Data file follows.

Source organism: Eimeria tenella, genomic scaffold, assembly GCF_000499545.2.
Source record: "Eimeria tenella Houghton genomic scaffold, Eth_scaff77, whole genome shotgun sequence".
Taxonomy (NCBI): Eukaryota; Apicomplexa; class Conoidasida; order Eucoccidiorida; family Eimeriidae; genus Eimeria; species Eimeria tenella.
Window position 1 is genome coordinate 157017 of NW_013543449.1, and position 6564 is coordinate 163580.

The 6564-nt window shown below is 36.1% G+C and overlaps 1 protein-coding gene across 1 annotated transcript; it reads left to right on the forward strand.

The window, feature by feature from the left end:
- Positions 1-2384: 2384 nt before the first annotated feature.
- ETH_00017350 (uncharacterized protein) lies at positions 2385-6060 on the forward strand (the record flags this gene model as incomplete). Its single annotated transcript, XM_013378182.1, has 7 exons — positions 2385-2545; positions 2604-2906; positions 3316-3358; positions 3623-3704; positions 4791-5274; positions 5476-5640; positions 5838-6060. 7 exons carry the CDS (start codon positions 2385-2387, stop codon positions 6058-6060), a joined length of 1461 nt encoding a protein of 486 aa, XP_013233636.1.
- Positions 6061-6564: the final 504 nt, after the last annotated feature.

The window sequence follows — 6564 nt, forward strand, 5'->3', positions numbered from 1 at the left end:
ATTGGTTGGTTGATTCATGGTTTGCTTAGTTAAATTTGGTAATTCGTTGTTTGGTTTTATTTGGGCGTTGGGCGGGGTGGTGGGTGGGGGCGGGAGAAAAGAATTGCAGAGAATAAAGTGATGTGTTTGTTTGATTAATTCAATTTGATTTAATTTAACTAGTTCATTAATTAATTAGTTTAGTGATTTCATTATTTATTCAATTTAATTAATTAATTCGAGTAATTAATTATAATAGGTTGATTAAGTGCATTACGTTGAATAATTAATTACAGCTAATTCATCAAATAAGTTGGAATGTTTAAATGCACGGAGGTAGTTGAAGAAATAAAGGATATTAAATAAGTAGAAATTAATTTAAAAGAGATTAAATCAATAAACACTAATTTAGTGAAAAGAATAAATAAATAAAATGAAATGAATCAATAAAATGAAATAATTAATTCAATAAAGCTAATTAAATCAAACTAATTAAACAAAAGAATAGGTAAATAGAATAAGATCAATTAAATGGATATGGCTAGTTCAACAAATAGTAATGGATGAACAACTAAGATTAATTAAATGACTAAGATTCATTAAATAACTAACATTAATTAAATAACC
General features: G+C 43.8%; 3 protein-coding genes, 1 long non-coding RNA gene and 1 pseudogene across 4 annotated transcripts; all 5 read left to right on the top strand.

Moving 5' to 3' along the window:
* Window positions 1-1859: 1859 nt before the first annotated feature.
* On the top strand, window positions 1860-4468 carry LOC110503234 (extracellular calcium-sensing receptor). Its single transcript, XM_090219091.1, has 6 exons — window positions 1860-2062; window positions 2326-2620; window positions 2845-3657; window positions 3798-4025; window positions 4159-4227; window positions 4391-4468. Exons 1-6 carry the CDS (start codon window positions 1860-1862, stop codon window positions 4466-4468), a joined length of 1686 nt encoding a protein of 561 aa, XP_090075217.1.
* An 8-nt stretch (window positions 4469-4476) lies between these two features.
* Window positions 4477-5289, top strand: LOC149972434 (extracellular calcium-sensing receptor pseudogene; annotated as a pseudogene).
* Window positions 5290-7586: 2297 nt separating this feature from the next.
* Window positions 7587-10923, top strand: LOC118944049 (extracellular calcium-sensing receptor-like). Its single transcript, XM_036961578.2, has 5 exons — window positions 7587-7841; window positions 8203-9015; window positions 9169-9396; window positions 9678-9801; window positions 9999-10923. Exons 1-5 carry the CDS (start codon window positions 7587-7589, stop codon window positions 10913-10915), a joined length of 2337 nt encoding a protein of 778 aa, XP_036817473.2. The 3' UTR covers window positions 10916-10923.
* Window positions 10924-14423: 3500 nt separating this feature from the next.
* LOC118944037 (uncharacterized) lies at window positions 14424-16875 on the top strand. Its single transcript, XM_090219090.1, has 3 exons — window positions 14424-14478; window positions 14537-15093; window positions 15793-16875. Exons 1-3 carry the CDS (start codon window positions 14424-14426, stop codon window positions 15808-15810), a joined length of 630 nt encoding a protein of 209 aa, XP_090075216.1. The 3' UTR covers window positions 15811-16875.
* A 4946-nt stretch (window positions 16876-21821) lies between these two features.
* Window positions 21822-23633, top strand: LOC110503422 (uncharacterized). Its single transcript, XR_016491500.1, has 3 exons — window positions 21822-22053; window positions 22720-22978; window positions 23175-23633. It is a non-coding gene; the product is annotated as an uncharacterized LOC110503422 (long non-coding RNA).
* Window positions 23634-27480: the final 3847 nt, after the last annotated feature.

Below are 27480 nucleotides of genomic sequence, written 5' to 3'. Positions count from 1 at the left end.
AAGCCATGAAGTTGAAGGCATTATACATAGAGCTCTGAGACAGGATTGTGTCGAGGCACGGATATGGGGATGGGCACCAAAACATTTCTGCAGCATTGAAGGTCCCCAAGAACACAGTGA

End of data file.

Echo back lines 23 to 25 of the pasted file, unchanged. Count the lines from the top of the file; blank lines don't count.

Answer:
* Window positions 21822-23633, top strand: LOC110503422 (uncharacterized). Its single transcript, XR_016491500.1, has 3 exons — window positions 21822-22053; window positions 22720-22978; window positions 23175-23633. It is a non-coding gene; the product is annotated as an uncharacterized LOC110503422 (long non-coding RNA).
* Window positions 23634-27480: the final 3847 nt, after the last annotated feature.

Below are 27480 nucleotides of genomic sequence, written 5' to 3'. Positions count from 1 at the left end.